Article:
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Neolithic hub of Ain Ghazal: Delving into urban transformation through artefact, bone studies

By Saeb Rawashdeh - Apr 24,2024 - Last updated at Apr 24,2024

A circular shrine at Ain Ghazal in north-eastern Amman (Photo courtesy of ACOR)

AMMAN — The settlement at Ain Ghazal Site is one of the largest Neolithic settlements known in the Near East and is situated on the western edge of the Wadi Zarqa, which, although dry today, was a permanent stream from at least late Pleistocene and early Holocene times until the mid-1950’s. Ain Ghazal is now part of north-eastern Amman.

According to the American scholar Gary Rollefson, Ain Ghazal was “a Neolithic Manhattan”. Unfortunately, significant part of the site was destroyed during the construction of the Amman-Zarqa highway, the construction of railway and the sewer treatment plan.

“The preserved portions of Ain Ghazal, with positive evidence of architectural construction, cover a total of 12-13 hectares,” Rollefson said, adding that other sites from the same period like Beidha, Tell Abu Hureyra in northern Syria and Beisamoun and Khirbet Sheikh Ali, in northern Palestine, were all smaller. 

Definitions of significant changes in cultural phases in the Neolithic period have traditionally relied on recognition of a number of alterations in subsistence economy and both technological and typological changes in artifact manufacture, although other aspects of lifeways can also be used to define such distinctions. 

Nevertheless, the massive disturbance and subsequent mixing of earlier cultural deposits by later inhabitants at Ain Ghazal (and other Neolithic settlements) renders some of the phase distinctions suspect, Rollefson underlined, noting that because of the substantial nature of Neolithic architecture, there is less opportunity for confusion in the archaeological record of cultural changes, and the general history of Ain Ghazal is represented better.

There is more than a half-million animal bone fragments at Ain Ghazal, but only a small fraction (ca. 50,000 specimens to date) are identifiable to species, genus, or even “kind” of animal.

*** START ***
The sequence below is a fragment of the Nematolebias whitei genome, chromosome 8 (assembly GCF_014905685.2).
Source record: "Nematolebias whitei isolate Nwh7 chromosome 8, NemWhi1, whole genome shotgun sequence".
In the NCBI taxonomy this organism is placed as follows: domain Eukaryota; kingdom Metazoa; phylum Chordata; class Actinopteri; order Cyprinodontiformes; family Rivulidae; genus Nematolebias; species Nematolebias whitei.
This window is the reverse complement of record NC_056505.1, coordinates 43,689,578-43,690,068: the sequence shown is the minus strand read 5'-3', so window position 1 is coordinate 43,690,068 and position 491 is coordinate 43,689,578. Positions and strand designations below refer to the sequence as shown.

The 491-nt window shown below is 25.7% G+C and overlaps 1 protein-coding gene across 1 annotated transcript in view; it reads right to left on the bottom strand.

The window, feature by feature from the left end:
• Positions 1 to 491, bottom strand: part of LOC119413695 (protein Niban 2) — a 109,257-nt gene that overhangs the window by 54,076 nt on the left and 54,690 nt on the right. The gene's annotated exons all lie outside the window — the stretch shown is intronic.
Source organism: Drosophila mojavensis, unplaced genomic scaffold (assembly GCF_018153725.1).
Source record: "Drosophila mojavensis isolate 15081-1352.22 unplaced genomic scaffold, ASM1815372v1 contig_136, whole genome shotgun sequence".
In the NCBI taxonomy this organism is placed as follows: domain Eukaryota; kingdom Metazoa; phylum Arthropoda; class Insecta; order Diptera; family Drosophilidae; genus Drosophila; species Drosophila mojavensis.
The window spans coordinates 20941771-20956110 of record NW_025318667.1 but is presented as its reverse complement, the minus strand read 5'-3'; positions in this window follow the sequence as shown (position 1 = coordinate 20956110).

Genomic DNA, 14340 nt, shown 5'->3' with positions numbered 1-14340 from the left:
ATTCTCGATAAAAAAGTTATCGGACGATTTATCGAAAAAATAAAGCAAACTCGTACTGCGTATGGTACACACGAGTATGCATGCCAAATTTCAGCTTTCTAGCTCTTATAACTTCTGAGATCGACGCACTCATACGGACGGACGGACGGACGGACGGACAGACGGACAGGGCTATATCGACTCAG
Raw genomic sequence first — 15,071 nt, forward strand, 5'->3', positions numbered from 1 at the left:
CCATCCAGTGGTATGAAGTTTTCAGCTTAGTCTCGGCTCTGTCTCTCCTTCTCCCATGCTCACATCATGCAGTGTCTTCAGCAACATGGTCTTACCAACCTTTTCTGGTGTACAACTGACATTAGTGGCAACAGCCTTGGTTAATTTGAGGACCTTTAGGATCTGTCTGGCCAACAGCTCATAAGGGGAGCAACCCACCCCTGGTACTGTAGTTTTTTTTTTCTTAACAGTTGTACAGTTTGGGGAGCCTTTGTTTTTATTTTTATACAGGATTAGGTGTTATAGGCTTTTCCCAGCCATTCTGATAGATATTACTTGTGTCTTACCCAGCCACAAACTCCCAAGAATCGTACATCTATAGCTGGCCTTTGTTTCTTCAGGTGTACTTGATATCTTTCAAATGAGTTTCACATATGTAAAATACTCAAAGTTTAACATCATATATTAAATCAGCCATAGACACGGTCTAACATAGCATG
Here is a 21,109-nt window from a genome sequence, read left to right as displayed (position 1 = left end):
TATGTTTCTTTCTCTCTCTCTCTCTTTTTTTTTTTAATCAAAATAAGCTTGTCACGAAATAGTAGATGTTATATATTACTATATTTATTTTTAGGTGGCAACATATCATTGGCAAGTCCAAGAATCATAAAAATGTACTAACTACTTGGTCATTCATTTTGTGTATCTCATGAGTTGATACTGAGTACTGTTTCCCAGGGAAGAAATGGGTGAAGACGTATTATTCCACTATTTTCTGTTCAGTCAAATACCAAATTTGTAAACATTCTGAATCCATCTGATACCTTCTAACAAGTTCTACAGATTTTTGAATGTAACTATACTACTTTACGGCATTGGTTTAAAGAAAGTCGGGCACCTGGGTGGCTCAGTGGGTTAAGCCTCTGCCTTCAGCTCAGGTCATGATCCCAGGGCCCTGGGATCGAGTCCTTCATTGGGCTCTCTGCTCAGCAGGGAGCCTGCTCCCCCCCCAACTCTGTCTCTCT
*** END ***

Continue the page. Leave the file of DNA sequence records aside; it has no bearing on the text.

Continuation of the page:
“Much of this enormous amount has not yet been analysed principally because of the overwhelming volume of material and the condition of preservation; the latter situation is particularly the case for the PPNC and Yarmoukian samples: In these phases animal bone is characteristically covered with a thick encrustation of lime deposits that hampers analysis,” Rollefson said.

Nevertheless, a well-defined sequence of developments in animal exploitation is available for most of the cultural sequence at Ain Ghazal. 

According to Rollefson, goats were domesticated by the end of the Mid-Pre-Pottery Neolithic B period, based on culling patterns and metrical analysis. During this phase of the Neolithic at Ain Ghazal, these animals accounted for roughly half the meat in the diet, although more than 50 additional mammalian and other vertebrate species were identified to the late 8th and early 7th millennia. 

By the beginning of the Pre-Pottery Neolithic C period, the species inventory had plummeted to about a quarter of that range in terms of diversity, and by the beginning of the 6th millennium, domesticated species (including goat, pig, cattle, and possibly sheep) provided more than 80 per cent of the meat protein, the professor underlined.

“It is curious, in passing, that domestic dogs have been claimed for Epipaleolithic sites in the Near East, dating as early as the 12th millennium, although no examples purported to be domesticated dogs have appeared in any known Neolithic site in the Near East,” Rollefson said, adding that a canid mandible with severe dental crowding was recovered from a late MPPNB/early LPPNB context at Ain Ghazal in 1988, and all indications suggest a domesticated status for this animal.

Regarding plant diet, during different excavation seasons, the samples taken differ systematically.

“The MPPNB suite of plant remains is relatively rich, with the characteristic combination of domesticated wheat, barley, peas, lentils and chickpeas, along with contributions of other resources such as figs, almonds, pistachios and a variety of ‘weeds’, some of which may have had specific uses among the residents at Ain Ghazal,” the archaeologist stressed, adding that from the LPPNB the abundant charred materials, on the basis of cursory field examination, indicate a wealth of cereals and pulses. 

The situation for the PPNC and Yarmoukian periods is disappointing, however, since identifiable plant remains were extremely rare in the float samples. Charcoal, which occurred in only minute scattered particles, shows an increase of Tamarix representation, and it is clear that animal dung was being used as fuel by the middle of the PPNC phase.

The chipped stone tools were found in a big number, over 100 000 samples. All of the collections from the  seasons have been sorted into debitage and tool classes, Rolleson said.

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